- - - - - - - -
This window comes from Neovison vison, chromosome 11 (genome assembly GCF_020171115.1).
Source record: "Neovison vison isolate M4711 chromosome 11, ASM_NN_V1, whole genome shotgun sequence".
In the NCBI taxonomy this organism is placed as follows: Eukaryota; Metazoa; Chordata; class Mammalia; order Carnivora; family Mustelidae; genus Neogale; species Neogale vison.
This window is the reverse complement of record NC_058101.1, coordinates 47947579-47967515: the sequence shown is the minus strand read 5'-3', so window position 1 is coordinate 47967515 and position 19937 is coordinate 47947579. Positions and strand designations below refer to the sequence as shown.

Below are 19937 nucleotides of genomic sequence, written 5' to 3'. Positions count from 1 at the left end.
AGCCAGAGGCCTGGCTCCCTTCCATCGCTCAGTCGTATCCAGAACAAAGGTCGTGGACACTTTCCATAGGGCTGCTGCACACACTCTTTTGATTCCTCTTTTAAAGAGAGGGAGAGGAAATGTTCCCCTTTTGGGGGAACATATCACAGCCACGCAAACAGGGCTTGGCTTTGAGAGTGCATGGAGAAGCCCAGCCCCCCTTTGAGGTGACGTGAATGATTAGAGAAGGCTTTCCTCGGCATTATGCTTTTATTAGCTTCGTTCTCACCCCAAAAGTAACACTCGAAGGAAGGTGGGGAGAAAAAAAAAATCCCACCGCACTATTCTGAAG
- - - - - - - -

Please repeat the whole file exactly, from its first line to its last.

This window comes from Neovison vison, chromosome 11 (genome assembly GCF_020171115.1).
Source record: "Neovison vison isolate M4711 chromosome 11, ASM_NN_V1, whole genome shotgun sequence".
In the NCBI taxonomy this organism is placed as follows: Eukaryota; Metazoa; Chordata; class Mammalia; order Carnivora; family Mustelidae; genus Neogale; species Neogale vison.
This window is the reverse complement of record NC_058101.1, coordinates 47947579-47967515: the sequence shown is the minus strand read 5'-3', so window position 1 is coordinate 47967515 and position 19937 is coordinate 47947579. Positions and strand designations below refer to the sequence as shown.

Below are 19937 nucleotides of genomic sequence, written 5' to 3'. Positions count from 1 at the left end.
AGCCAGAGGCCTGGCTCCCTTCCATCGCTCAGTCGTATCCAGAACAAAGGTCGTGGACACTTTCCATAGGGCTGCTGCACACACTCTTTTGATTCCTCTTTTAAAGAGAGGGAGAGGAAATGTTCCCCTTTTGGGGGAACATATCACAGCCACGCAAACAGGGCTTGGCTTTGAGAGTGCATGGAGAAGCCCAGCCCCCCTTTGAGGTGACGTGAATGATTAGAGAAGGCTTTCCTCGGCATTATGCTTTTATTAGCTTCGTTCTCACCCCAAAAGTAACACTCGAAGGAAGGTGGGGAGAAAAAAAAAATCCCACCGCACTATTCTGAAG